I was at Strathcona the other day introducing a group of teachers to a few OSAPAC resources that their principal though would help within their classrooms. We spend some time exploring both Pixie 3 and Frames 4. If you are unfamiliar with the titles, think of Pixie like a K-3 version of Powerpoint, with some Kidpix-style drawing functionality to boot, and a recording feature that allows students to add voice-overs to their slides. Frames is a Stop Motion animation software that has a pretty simple entrypoint as well: great for primary users, but powerful enough to create some great results even at a secondary level.
The conversation turned to other tools and resources that might be available. The school has no computer lab, instead opting to move the computers into the classrooms. This shifts the learning that happens with computers from large group instruction to smaller, centre-based opportunities. I certainly advocate for ensuring that computers are placed at the “point of learning” to ensure that they are properly integrated into the day, and not considered a treat, or add-on for one period a week. The problem of course becomes one of access. If there are only two computers in every room, how do you ensure they are being accessed. Traditional computer-lab style instruction cannot be maintained with so few machines, so something else has to shift as the school works towards instrumenting the classroom with devices to ensure greater access. Here are a few ideas for small peripherals we spoke about adding to the learning environment to get the best “bang” from the machines in the room. I like this post from Lee LeFever who talks about how constraints help foster creativity. This also relates quite nicely to the first bullet:
Document Camera: Not one of those terribly expensive Smart or Elmo models — go and check out the http://ipevo.com selection of document cameras. I’ve blogged about them before. These can be used with something like Frames to create a Stop Motion Animation station. Creating stop motion on a flat surface, rather than in a Shadow box allows for easier elimination of gravity as a barrier (no fishing line rigging). This would also allow you to create something in what is now being referred to as the Common Craft style. If you aren’t familiar with Common Craft, check them out on YouTube. Here’s the process they go through, with comparisons to classic animation methods.
Snowball Microphone: That one computer in the corner is a Recording studio waiting to happen. This USB microphone is great quality, and can capture 360 degrees of voices if you want to record a discussion or share the Announcer duties. Creating podcasts is a great way to have students share what they know with an authentic audience. Audacity (a free download, and already available on the HWDSB computers) is a simple audio recording and editing software that allows export to .mp3. Throw it up on the Commons like @ifox (Commons username, not Twitter) has done here. If you want to take it one step further you can list your podcast on iTunes. Push further still and take that podcast, sync it to an old iPod (you have one in the top left drawer of your dresser, or in the junk drawer in the kitchen) and create a listening centre. The recording from yesterday is the Listening Centre content today.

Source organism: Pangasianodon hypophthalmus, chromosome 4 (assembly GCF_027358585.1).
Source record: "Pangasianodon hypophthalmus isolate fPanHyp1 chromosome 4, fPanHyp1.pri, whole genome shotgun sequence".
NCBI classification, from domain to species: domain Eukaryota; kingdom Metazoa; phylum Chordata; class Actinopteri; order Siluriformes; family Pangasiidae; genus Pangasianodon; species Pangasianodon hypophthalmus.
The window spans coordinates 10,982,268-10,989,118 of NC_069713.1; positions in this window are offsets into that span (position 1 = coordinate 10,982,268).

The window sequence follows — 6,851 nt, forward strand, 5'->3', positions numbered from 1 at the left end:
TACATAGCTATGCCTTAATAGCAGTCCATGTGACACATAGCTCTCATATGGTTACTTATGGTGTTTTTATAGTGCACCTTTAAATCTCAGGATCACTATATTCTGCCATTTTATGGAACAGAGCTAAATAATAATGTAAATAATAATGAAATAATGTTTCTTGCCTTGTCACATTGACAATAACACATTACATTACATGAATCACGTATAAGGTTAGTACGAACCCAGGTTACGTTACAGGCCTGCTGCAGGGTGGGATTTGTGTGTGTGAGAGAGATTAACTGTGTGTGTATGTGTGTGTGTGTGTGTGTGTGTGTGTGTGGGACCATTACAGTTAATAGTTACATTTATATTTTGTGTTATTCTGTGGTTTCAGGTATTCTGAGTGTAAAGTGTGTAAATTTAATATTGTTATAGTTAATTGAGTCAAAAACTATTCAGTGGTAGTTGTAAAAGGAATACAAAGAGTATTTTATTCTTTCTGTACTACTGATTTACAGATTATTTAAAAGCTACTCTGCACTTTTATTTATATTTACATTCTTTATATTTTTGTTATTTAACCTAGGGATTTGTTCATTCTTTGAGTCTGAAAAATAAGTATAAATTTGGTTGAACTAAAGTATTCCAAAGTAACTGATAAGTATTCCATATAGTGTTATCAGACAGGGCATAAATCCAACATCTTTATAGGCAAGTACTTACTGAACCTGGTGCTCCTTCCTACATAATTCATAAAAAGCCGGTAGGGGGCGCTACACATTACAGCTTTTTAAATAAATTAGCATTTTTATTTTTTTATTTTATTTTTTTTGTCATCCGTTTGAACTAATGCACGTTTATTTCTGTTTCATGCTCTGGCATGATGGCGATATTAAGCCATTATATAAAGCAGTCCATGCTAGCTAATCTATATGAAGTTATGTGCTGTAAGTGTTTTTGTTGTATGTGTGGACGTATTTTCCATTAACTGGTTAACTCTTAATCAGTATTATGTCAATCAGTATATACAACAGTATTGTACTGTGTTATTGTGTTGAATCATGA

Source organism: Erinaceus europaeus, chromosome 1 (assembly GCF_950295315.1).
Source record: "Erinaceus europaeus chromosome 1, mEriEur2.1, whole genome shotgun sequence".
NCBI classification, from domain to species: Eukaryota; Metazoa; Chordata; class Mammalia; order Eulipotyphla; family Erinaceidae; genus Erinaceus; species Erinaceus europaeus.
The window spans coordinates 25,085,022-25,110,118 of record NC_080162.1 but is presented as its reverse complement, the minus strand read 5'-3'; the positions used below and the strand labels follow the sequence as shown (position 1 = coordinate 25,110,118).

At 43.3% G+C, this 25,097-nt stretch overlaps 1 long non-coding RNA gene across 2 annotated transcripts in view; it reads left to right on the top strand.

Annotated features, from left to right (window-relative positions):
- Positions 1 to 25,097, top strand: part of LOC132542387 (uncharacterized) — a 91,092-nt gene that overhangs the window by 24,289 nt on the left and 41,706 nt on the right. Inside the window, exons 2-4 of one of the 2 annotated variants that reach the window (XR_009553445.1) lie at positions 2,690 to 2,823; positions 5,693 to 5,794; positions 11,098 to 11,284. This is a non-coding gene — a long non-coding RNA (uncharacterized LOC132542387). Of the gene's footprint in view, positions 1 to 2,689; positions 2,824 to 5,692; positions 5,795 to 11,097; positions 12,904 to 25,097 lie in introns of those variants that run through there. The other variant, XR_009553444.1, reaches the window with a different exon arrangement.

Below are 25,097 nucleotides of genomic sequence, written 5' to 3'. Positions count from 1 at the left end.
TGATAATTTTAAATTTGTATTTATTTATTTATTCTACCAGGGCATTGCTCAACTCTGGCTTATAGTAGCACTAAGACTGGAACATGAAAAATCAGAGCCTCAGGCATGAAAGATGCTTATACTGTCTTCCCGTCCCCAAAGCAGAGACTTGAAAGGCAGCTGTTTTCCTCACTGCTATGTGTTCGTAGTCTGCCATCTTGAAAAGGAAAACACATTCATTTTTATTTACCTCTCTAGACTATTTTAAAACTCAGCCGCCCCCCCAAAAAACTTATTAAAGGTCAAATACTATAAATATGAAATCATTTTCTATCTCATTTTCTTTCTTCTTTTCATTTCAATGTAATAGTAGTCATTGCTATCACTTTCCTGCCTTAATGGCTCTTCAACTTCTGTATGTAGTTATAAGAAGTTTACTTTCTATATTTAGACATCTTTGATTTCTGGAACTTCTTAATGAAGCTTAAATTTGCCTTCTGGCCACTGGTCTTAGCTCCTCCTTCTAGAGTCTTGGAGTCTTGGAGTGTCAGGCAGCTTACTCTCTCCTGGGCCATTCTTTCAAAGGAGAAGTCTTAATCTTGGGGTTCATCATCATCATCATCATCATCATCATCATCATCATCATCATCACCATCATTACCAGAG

Belkin Rockstar: This 5 prong headphone splitter will take that old iPod and turn it into the Listening Centre referenced above. Have older students? That one computer, with the Rockstar attached, becomes a place to quietly view video from Ted, Khan Academy, or Learn360,perhaps in preparation for a future class discussion, face-to-face, or continued asychronously as a blog post.
iPod Touch: This is the most expensive of my “frugal” options. I only add it as something to consider if you are looking for a still/video camera, a recording device, or need a venue to house podcasts (although I would bet that a poll of your parent population might surface a relic from the first few iPod generations that would be perfect for classroom use). This mobile device can fill both roles, along with becoming the repository of podcasts (I’ve suggested the student-created variety, but there is also a ton of great content in the Podcast directory in iTunes). Tony Vincent does a great job contextualizing Podcasts for educators in this post. The added benefit of “apps” on this device extends that functionality, and is worthy a post all its own.
iPad Keyboard: This might seem like an odd one, especially if you don’t have any iPads at you school. What I like about this keyboard is that it works with the iPod touch (or old iPhones with their SIM card removed) and allows students who bring their own device a full size keyboard (wait for Christmas and there are suddenly a few more white earbuds peeking out of pockets that could be leveraged in the classroom). This keyboard dock removes the restrictions thumbs create on word processing, and enable students to blog via their own device. These devices have been discontinued, so if you can find them, snap them up. The alternative is a Bluetooth keyboard which is a bit cumbersome, given the added requirement of tethering to the keyboard, rather than just plugging in your iPod and getting to work. The Apple Bluetooth keyboard is $69 dollars, but any Bluetooth keyboard will do, so you might be able to find an even cheaper option.
What did I miss? What’s your favorite cheap peripheral?